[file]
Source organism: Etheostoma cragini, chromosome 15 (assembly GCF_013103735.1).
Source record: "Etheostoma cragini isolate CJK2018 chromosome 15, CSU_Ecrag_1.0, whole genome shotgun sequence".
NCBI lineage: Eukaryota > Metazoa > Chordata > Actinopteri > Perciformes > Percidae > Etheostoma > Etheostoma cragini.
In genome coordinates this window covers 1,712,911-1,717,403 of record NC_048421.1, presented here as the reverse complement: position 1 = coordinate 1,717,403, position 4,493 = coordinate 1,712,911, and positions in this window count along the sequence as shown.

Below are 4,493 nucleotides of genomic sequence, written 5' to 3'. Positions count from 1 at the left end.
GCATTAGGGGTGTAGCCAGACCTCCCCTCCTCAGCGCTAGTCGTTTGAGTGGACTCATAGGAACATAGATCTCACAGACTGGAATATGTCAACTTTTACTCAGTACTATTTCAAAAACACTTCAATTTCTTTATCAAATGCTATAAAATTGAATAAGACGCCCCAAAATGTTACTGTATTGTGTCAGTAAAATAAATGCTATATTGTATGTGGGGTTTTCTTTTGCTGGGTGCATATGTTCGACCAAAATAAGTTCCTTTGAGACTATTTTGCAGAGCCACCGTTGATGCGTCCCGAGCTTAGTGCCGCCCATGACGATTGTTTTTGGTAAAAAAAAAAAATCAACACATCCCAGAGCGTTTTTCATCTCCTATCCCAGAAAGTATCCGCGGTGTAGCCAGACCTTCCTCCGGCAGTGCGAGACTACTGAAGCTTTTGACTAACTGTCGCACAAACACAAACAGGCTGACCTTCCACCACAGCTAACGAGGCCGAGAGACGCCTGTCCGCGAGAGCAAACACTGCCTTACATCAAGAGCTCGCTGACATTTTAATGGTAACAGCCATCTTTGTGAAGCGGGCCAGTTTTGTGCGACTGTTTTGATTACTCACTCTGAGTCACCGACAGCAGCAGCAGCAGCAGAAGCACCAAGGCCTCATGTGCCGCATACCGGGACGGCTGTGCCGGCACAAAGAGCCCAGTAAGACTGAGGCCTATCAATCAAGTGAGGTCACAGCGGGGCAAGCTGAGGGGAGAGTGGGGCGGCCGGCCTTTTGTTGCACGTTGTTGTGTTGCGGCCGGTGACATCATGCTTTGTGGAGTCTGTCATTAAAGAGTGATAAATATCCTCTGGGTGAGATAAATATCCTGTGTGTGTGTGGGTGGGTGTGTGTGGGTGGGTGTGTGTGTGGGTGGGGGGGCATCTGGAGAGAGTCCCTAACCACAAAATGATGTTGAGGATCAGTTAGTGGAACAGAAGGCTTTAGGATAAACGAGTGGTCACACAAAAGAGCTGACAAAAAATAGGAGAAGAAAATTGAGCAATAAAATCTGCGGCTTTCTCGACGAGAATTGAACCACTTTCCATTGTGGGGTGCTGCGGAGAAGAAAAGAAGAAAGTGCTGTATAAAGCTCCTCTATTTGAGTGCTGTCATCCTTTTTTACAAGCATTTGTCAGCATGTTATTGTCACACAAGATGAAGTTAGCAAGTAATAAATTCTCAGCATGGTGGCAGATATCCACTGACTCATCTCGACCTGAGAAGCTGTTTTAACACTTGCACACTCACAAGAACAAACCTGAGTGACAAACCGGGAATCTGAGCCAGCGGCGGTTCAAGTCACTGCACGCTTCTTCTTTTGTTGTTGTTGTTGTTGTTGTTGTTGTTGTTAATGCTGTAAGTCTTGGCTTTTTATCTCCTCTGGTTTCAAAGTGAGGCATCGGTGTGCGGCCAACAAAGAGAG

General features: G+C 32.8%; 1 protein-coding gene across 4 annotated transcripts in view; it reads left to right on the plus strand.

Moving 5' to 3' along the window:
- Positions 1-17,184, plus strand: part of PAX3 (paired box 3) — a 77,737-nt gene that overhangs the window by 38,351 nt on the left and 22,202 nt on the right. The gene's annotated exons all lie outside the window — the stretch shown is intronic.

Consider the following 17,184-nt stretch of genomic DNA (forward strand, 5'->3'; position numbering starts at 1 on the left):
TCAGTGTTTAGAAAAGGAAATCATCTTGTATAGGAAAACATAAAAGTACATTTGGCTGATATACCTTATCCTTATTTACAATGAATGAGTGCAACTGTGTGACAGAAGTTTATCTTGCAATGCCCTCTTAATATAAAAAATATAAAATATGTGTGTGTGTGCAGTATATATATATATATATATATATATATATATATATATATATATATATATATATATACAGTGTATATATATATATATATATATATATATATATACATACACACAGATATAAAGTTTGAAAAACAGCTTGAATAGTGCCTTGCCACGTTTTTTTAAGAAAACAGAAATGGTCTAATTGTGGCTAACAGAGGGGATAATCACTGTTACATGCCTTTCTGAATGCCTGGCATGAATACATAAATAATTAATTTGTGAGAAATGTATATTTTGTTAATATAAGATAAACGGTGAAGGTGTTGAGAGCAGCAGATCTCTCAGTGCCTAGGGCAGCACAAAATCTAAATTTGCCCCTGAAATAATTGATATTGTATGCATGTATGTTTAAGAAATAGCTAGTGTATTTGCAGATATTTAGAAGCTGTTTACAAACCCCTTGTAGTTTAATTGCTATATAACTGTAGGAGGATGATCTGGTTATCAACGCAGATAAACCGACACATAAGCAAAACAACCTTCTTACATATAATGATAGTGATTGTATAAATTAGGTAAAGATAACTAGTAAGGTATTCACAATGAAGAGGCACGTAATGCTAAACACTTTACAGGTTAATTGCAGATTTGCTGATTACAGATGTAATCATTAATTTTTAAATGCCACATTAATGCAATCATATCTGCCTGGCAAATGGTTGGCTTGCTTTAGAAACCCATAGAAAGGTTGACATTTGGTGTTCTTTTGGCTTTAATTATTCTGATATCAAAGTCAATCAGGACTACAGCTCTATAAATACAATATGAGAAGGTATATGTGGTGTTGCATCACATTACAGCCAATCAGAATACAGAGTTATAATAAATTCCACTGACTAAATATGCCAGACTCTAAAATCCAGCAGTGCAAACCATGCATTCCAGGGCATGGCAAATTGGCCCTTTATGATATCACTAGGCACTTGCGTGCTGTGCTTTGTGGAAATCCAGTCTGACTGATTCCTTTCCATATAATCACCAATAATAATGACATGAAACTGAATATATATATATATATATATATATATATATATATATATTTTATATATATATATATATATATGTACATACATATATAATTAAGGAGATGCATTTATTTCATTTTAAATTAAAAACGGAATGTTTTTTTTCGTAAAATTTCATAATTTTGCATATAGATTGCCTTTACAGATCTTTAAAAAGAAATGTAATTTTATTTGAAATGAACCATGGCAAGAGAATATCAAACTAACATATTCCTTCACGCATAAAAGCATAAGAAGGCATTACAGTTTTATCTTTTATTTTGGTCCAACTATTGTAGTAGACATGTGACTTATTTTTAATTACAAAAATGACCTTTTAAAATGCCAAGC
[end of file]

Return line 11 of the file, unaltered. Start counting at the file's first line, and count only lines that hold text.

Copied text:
TCAGTGTTTAGAAAAGGAAATCATCTTGTATAGGAAAACATAAAAGTACATTTGGCTGATATACCTTATCCTTATTTACAATGAATGAGTGCAACTGTGTGACAGAAGTTTATCTTGCAATGCCCTCTTAATATAAAAAATATAAAATATGTGTGTGTGTGCAGTATATATATATATATATATATATATATATATATATATATATATATATATATATATACAGTGTATATATATATATATATATATATATATATATACATACACACAGATATAAAGTTTGAAAAACAGCTTGAATAGTGCCTTGCCACGTTTTTTTAAGAAAACAGAAATGGTCTAATTGTGGCTAACAGAGGGGATAATCACTGTTACATGCCTTTCTGAATGCCTGGCATGAATACATAAATAATTAATTTGTGAGAAATGTATATTTTGTTAATATAAGATAAACGGTGAAGGTGTTGAGAGCAGCAGATCTCTCAGTGCCTAGGGCAGCACAAAATCTAAATTTGCCCCTGAAATAATTGATATTGTATGCATGTATGTTTAAGAAATAGCTAGTGTATTTGCAGATATTTAGAAGCTGTTTACAAACCCCTTGTAGTTTAATTGCTATATAACTGTAGGAGGATGATCTGGTTATCAACGCAGATAAACCGACACATAAGCAAAACAACCTTCTTACATATAATGATAGTGATTGTATAAATTAGGTAAAGATAACTAGTAAGGTATTCACAATGAAGAGGCACGTAATGCTAAACACTTTACAGGTTAATTGCAGATTTGCTGATTACAGATGTAATCATTAATTTTTAAATGCCACATTAATGCAATCATATCTGCCTGGCAAATGGTTGGCTTGCTTTAGAAACCCATAGAAAGGTTGACATTTGGTGTTCTTTTGGCTTTAATTATTCTGATATCAAAGTCAATCAGGACTACAGCTCTATAAATACAATATGAGAAGGTATATGTGGTGTTGCATCACATTACAGCCAATCAGAATACAGAGTTATAATAAATTCCACTGACTAAATATGCCAGACTCTAAAATCCAGCAGTGCAAACCATGCATTCCAGGGCATGGCAAATTGGCCCTTTATGATATCACTAGGCACTTGCGTGCTGTGCTTTGTGGAAATCCAGTCTGACTGATTCCTTTCCATATAATCACCAATAATAATGACATGAAACTGAATATATATATATATATATATATATATATATATATATATTTTATATATATATATATATATATGTACATACATATATAATTAAGGAGATGCATTTATTTCATTTTAAATTAAAAACGGAATGTTTTTTTTCGTAAAATTTCATAATTTTGCATATAGATTGCCTTTACAGATCTTTAAAAAGAAATGTAATTTTATTTGAAATGAACCATGGCAAGAGAATATCAAACTAACATATTCCTTCACGCATAAAAGCATAAGAAGGCATTACAGTTTTATCTTTTATTTTGGTCCAACTATTGTAGTAGACATGTGACTTATTTTTAATTACAAAAATGACCTTTTAAAATGCCAAGC